Anchor Head of Portfolio Management Darryl Hannington talked through the mechanics of transferring funds offshore. He highlighted the different types of transfers available to South Africans, as well as the importance of safe custody.
Investing offshore for the first time can be a daunting task. Not only is the variety of investment products available vast but there is a common misconception amongst investors that investing money into hard currency offshore is an onerous exercise. While this has been true in the past, it is no longer the case. Below we highlight three ways available to local investors for achieving their goal of global diversification:
- Single discretionary allowance (SDA): A South African (SA) citizen over the age of 18 years is entitled to transfer up to R1mn per calendar year without prior SA Reserve Bank (SARB) approval. However, it is important to note that this amount covers not only investments but also travel expenses utilised in any calendar year.
- Foreign investment allowance (FIA) tax clearance certificate: Provided that an individual’s tax affairs are in order, an SA citizen over 18 years of age can apply to the SA Revenue Service (SARS) for tax clearance approval to transfer up to R10mn every 12 months offshore for investment purposes. The application process has been made significantly less onerous over the past few years and most often it can be done online. It can take 4 to 6 weeks However, we highlight that an investor will need to provide SARS with evidence that they have the rand amount available in liquid investments (to make the investment), prior to submitting the application. An individual can also apply to the SARB for approval in any given calendar year to transfer more than R10mn abroad (FIAs in excess of R10mn). While this is a more involved process, it is nevertheless still very much achievable. Again, we note that the investor will need to provide SARS with evidence that they will have the rand amount available (to that value) in liquid investments once approval is obtained.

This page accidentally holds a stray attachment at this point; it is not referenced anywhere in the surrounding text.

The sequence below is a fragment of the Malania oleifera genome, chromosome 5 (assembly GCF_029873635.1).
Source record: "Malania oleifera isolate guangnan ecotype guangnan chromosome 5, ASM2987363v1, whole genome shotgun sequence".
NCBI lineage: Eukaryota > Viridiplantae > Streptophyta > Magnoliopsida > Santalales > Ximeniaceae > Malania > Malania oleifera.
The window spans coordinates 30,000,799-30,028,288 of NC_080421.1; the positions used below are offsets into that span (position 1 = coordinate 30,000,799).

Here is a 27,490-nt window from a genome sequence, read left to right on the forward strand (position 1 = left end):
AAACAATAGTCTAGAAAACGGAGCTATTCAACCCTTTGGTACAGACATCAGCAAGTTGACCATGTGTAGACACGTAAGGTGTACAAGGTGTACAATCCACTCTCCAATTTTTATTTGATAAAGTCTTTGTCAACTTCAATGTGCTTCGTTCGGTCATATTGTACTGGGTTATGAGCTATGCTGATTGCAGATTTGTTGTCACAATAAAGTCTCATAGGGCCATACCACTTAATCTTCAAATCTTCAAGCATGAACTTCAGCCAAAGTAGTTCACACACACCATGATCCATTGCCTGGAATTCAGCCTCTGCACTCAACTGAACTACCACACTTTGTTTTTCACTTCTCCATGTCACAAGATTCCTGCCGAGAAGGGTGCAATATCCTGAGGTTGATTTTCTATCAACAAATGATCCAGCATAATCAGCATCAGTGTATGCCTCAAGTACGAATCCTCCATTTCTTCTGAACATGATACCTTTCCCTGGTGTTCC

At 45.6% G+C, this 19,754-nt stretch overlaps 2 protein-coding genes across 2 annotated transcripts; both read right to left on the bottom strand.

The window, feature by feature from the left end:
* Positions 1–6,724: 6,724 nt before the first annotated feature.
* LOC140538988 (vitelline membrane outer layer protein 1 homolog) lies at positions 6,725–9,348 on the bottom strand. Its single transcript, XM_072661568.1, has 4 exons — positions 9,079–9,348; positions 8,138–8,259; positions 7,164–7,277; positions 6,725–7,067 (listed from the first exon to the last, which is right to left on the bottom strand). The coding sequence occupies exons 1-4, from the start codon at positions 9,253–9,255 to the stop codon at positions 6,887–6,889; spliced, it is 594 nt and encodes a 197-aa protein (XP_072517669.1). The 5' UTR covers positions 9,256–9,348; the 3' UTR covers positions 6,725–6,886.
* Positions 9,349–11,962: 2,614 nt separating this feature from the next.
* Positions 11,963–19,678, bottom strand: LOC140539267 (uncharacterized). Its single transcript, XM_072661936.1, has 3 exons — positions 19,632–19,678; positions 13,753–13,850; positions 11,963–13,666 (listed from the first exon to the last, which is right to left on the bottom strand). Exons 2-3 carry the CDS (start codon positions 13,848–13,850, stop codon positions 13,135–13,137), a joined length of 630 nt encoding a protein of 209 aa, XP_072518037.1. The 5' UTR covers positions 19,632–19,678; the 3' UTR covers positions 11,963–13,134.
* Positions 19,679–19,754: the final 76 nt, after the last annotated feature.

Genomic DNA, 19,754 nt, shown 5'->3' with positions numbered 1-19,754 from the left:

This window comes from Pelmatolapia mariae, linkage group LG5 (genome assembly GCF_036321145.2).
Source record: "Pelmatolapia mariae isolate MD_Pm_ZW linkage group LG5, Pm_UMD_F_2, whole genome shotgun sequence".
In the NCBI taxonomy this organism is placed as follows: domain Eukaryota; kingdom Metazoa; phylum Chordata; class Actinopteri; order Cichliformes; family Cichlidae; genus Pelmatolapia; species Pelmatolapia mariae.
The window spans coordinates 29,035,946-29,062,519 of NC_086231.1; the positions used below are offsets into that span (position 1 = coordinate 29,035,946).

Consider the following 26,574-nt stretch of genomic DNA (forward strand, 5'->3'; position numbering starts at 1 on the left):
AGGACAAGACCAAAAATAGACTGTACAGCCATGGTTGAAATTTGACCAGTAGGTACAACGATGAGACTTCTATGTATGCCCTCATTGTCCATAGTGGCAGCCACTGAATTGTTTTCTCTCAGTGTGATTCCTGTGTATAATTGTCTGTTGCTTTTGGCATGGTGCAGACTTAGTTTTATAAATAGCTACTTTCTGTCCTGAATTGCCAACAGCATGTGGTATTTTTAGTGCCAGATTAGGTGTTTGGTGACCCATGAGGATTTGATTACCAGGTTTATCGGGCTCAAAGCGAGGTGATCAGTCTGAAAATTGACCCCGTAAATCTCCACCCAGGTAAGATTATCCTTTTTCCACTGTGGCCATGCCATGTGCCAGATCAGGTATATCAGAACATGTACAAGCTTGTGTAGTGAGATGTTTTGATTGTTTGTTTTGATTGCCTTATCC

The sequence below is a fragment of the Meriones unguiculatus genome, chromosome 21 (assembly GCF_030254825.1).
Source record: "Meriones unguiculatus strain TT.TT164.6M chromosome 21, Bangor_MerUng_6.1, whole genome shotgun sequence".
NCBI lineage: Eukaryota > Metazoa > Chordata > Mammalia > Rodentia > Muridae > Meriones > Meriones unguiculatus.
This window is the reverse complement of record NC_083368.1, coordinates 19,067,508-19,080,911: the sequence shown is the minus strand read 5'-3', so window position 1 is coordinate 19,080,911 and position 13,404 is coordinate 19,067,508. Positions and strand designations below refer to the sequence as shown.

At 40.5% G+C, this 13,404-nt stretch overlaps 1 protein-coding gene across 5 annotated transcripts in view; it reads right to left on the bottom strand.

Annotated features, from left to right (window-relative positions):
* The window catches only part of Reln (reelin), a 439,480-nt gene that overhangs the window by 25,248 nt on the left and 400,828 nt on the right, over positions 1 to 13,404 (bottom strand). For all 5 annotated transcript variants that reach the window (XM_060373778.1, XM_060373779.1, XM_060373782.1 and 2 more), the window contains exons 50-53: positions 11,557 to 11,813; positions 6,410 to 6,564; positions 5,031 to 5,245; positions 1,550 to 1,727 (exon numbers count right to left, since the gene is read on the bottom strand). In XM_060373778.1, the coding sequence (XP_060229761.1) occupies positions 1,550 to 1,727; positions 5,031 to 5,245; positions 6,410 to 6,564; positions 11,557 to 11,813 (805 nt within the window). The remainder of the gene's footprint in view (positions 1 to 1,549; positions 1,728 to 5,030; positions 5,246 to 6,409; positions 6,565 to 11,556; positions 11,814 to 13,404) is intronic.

- Asset swap (AS): An SDA and/or FIA are not available to SA trusts and almost all SA corporates but an asset swap is and is also available for individuals to use. A client transfers rand onto the approved (by SARB) asset swap provider’s balance sheet and they swap rand for hard currency for further deployment offshore. The asset swap provider is required to report a breakdown of all asset swap assets by asset class to the SARB on a quarterly basis. The annual cost of an asset swap ranges between 0.2% and 0.5%. The major differentiator between AS and an SDA or FIA is that even though an AS investment is made into offshore assets, it remains a South African asset in the eyes of the SARB and SARS. Another major differentiator is the way that capital gains are treated by SARS.
Once an investor decides which of the abovementioned four options will be used, the next step is to settle on which institution to use to make the transfer offshore. We would encourage investors to closely scrutinise the costs when making this decision. Forex is a commoditised product which means that the best price wins. Anchor has a fully-fledged forex offering available and the rates we offer to our clients are amongst the most competitive in the market. We would suggest contacting your financial advisor before making any decision.